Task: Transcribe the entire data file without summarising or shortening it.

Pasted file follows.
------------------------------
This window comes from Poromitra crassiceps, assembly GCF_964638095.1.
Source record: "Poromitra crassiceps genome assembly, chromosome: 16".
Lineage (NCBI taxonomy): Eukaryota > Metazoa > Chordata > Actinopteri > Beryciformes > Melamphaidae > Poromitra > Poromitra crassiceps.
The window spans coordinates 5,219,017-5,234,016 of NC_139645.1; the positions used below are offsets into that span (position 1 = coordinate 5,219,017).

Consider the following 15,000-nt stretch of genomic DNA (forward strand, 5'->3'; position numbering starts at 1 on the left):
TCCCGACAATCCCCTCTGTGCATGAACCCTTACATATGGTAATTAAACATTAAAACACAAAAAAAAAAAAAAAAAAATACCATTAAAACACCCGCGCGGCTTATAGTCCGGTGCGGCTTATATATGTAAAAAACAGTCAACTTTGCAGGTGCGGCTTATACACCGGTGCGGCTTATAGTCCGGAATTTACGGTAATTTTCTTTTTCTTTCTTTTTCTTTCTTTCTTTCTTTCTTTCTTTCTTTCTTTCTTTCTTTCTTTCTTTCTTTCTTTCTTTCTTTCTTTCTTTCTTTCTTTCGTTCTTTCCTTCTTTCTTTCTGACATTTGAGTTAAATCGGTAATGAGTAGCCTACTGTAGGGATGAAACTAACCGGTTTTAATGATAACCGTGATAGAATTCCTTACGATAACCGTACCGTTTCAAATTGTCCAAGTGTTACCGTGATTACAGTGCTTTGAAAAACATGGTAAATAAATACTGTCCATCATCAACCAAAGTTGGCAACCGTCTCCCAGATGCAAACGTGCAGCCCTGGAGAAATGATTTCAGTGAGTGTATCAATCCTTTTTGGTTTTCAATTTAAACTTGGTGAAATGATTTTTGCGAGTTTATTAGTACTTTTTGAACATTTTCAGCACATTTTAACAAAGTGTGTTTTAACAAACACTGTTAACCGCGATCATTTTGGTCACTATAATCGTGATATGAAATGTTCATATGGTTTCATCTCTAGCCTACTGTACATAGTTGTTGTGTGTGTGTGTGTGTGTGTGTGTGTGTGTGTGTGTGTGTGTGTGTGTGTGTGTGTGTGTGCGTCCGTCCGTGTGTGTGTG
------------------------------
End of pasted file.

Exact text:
This window comes from Poromitra crassiceps, assembly GCF_964638095.1.
Source record: "Poromitra crassiceps genome assembly, chromosome: 16".
Lineage (NCBI taxonomy): Eukaryota > Metazoa > Chordata > Actinopteri > Beryciformes > Melamphaidae > Poromitra > Poromitra crassiceps.
The window spans coordinates 5,219,017-5,234,016 of NC_139645.1; the positions used below are offsets into that span (position 1 = coordinate 5,219,017).

Consider the following 15,000-nt stretch of genomic DNA (forward strand, 5'->3'; position numbering starts at 1 on the left):
TCCCGACAATCCCCTCTGTGCATGAACCCTTACATATGGTAATTAAACATTAAAACACAAAAAAAAAAAAAAAAAAATACCATTAAAACACCCGCGCGGCTTATAGTCCGGTGCGGCTTATATATGTAAAAAACAGTCAACTTTGCAGGTGCGGCTTATACACCGGTGCGGCTTATAGTCCGGAATTTACGGTAATTTTCTTTTTCTTTCTTTTTCTTTCTTTCTTTCTTTCTTTCTTTCTTTCTTTCTTTCTTTCTTTCTTTCTTTCTTTCTTTCTTTCTTTCTTTCTTTCTTTCGTTCTTTCCTTCTTTCTTTCTGACATTTGAGTTAAATCGGTAATGAGTAGCCTACTGTAGGGATGAAACTAACCGGTTTTAATGATAACCGTGATAGAATTCCTTACGATAACCGTACCGTTTCAAATTGTCCAAGTGTTACCGTGATTACAGTGCTTTGAAAAACATGGTAAATAAATACTGTCCATCATCAACCAAAGTTGGCAACCGTCTCCCAGATGCAAACGTGCAGCCCTGGAGAAATGATTTCAGTGAGTGTATCAATCCTTTTTGGTTTTCAATTTAAACTTGGTGAAATGATTTTTGCGAGTTTATTAGTACTTTTTGAACATTTTCAGCACATTTTAACAAAGTGTGTTTTAACAAACACTGTTAACCGCGATCATTTTGGTCACTATAATCGTGATATGAAATGTTCATATGGTTTCATCTCTAGCCTACTGTACATAGTTGTTGTGTGTGTGTGTGTGTGTGTGTGTGTGTGTGTGTGTGTGTGTGTGTGTGTGTGTGTGTGTGCGTCCGTCCGTGTGTGTGTG